“Performance” Photo courtesy of Coalition for African Americans in the Performing Arts.

 

By Alexandra Fradelizio and Priscilla Rodriguez | m/Oppenheim Media Writer

Between Maryland, Washington D.C. and Virginia lies an important nonprofit that serves as a catalyst in the diversification and growth of the classical arts community.

For nearly two decades, Coalition for African Americans in the Performing Arts (CAAPA) has helped hundreds of children, teens, adults, and seniors to become more involved in the world of classical music. Through a combination of outreach, free education, performances, student scholarships, and free music programs, CAAPA designed a strong platform for people of color to immerse themselves into the world of classical music.

 

Pamela Simonson and Terri Allen

“Pamela Simonson and Terri Allen” Photo courtesy of Coalition for African Americans in the Performing Arts.

 

“So often in our community we have people pushing for [young people of color] to be athletes and gospel singers or jazz musicians” says Pamela Simonson, Co-Founder, Board Chair, and Education Coordinator of CAAPA.

“And classical music is not necessarily highlighted as much in the African American community.”

Recognizing the absence of platforms for people of color in the realm of classical music, Pamela and her brother, Victor Simonson, founded CAAPA in 2002. The siblings decided to take their own passions for classical music to another level in order to support a new and more diverse era of classical musicians.

Pamela explains that throughout their childhood, both her and her brother had a strong support system helping them to navigate and pursue their passions as musicians in New York, and that support system became an important ingredient to their success.

“We were grateful to have that foundation in our childhood and knew it was important for us to be that foundation for others,” she says.

In the process of shaping CAAPA, the Simonson’s mother, Terri Allen, a retired writer, helped to transform a passion project into an organization that would eventually forge hundreds of partnerships with schools and organizations who also wanted to invest in bringing classical music to more diverse populations.

“When my two children became passionate about giving back to their community, I felt that what I should do as a mom is support them,” says Terri, who is now the organization’s Executive Director.

“I had no idea when I began helping them by making phone calls and arranging different partnerships… that it was going to evolve into what it has become today,” she says.

The organization transitioned from a passion project and community resource to an official 501(c)(3) about five years ago when the team decided that it was time to take their project to another level in order to make a greater impact on the community.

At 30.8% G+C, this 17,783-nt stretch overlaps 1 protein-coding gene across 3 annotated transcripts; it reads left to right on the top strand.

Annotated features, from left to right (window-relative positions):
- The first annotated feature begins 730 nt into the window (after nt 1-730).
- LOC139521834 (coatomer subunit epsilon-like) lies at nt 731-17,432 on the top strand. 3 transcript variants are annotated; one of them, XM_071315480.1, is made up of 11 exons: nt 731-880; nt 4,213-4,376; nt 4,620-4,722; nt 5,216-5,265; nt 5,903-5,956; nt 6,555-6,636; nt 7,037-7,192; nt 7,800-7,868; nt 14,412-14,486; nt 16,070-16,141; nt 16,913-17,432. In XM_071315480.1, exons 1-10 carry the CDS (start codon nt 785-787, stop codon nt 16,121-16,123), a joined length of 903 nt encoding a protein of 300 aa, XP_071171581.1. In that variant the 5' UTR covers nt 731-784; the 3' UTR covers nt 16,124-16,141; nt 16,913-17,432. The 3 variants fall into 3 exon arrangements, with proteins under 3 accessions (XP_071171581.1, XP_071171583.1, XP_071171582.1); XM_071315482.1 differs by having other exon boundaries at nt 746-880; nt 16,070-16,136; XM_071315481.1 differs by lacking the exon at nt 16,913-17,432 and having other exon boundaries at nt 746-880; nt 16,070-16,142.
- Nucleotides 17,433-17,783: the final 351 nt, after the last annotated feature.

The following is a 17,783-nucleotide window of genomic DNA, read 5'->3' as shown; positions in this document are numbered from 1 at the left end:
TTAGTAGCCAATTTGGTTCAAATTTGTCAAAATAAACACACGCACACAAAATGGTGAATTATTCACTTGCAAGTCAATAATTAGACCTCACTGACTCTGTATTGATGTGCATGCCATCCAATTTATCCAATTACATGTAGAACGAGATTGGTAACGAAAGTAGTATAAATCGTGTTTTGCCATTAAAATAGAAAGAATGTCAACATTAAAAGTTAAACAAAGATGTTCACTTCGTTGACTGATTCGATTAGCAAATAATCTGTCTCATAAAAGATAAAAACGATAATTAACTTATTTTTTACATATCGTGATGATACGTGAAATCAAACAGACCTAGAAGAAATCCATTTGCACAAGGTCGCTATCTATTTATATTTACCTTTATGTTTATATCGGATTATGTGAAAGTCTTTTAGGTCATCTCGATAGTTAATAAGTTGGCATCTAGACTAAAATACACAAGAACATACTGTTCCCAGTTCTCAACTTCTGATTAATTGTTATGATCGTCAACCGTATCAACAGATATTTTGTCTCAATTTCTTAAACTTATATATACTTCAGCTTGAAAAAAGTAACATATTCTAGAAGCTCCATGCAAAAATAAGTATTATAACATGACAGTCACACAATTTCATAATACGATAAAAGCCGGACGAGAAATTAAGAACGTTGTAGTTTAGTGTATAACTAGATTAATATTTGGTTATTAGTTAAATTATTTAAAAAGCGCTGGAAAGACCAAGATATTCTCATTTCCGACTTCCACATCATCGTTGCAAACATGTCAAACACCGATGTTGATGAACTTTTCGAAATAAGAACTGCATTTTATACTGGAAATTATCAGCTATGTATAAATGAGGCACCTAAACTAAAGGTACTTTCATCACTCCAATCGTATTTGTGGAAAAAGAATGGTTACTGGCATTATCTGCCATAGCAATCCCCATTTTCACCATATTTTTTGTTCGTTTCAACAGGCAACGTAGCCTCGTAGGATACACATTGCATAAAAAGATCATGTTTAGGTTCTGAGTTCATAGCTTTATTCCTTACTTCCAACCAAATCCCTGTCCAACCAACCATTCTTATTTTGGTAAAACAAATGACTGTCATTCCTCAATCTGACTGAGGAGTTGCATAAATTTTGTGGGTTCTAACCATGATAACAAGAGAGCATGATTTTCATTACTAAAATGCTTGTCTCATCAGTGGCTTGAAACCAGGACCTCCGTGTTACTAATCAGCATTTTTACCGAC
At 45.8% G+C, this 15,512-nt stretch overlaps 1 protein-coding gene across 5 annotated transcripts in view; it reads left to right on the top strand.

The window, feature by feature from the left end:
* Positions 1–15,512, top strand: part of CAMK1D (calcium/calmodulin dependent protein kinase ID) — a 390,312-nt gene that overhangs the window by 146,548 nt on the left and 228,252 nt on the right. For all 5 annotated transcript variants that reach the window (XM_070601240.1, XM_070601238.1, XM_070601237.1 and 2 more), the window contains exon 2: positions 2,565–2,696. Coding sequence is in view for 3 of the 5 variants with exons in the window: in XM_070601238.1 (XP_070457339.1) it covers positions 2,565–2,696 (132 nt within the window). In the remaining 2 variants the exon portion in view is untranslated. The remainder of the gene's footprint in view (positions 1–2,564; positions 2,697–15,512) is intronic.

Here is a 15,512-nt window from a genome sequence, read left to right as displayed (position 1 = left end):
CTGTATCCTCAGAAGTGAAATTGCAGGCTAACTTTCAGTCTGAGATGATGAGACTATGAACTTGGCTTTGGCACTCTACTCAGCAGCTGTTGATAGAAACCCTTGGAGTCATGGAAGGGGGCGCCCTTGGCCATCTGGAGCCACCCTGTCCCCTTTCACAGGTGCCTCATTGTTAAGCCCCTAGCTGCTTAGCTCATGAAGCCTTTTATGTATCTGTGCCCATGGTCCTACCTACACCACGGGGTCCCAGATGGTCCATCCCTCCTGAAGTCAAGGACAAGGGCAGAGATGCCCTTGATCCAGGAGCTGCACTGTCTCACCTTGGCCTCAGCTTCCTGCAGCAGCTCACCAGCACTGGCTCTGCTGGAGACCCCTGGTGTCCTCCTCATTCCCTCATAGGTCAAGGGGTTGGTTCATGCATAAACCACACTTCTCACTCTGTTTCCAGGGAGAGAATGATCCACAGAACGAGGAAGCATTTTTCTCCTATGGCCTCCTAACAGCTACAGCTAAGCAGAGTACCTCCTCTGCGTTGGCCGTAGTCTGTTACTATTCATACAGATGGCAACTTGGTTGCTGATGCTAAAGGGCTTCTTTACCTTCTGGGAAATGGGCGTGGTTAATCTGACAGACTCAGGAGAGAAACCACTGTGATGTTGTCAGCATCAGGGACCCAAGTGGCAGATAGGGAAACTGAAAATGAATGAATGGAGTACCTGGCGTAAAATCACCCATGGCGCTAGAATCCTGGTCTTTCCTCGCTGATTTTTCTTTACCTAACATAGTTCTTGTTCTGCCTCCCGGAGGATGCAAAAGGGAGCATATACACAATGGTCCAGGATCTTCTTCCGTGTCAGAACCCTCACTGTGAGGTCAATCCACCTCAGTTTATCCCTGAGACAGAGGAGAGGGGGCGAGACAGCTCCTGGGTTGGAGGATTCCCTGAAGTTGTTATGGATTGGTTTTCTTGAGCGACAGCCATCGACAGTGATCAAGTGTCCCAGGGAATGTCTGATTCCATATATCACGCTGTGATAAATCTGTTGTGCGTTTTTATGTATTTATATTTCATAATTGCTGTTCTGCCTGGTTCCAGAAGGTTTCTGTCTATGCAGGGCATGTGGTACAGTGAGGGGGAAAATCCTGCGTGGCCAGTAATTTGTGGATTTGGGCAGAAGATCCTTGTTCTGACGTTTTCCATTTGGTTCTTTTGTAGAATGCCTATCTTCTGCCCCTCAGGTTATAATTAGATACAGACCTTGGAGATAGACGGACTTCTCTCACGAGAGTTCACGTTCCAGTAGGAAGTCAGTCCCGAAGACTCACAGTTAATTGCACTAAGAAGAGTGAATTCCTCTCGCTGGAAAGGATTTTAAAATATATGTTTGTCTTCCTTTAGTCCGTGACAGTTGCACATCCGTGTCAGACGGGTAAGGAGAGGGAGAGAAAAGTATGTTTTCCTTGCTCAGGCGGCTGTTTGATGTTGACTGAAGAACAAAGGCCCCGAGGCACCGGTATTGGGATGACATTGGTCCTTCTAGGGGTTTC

"Performance with kids and adults" Photo courtesy of Coalition for African Americans in the Performing Arts.

“Performance with kids and adults” Photo courtesy of Coalition for African Americans in the Performing Arts.

 

Today, CAAPA offers several programs and educational opportunities for children as young as four years old, all the way to senior citizens. For the younger populations, CAAPA offers workshops and mini programs at schools, churches, and camps, where youth are exposed to classical music early on and taught to compose. For older high school and college students, the organization offers scholarships and opportunities for participants to perform and explore their talents and passions for the art.

While CAAPA seeks to empower black classical musicians to exercise their talents, Pamela says the organization hopes to diversify the field at large. This year, one of its annual concerts features a Korean baritone, a Jewish-American soprano, a Puerto Rican-American mezzo soprano, and an African American tenor, all performing together.

“We want to bring color to the classics and allow for diversity in our programming, and we want to unify the community as well,” says Simonson.

As the organization continues to expand its own horizons and create opportunities for people of color in the world of classical music and performance, the next step for CAAPA is to acquire more funding and to find new ways to bring in both audiences and performers of diverse backgrounds.

 

"Soprano Performance" Photo courtesy of Coalition for African Americans in the Performing Arts.

“Soprano Performance” Photo courtesy of Coalition for African Americans in the Performing Arts.

 

Allen explains that while her staff does an incredible job of supporting and inspiring new musicians every day, it would be her team’s dream, as well as Simonson’s, to be able to dedicate themselves full-time to the cause.

Of course, it is no secret that securing funding in the nonprofit world is a major obstacle for any organization in the U.S., and CAAPA is no exception. Simonson says that she, like many others on the team, will continue to be a volunteer until the organization can secure more funding. For now, it will be necessary for many of the staff to continue their day-time jobs.

“If we were able to do this every day all day…” says Simonson.

“Can you imagine what we could do?” responds Allen.

“That would be such an amazing opportunity for all of us to give this organization what it deserves.”

Learn more about CAAPA and Donate

 

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Nonprofit Spotlight: Maryland’s Coalition for African Americans in the Performing Arts Unlocking World of Classical Music for People of Color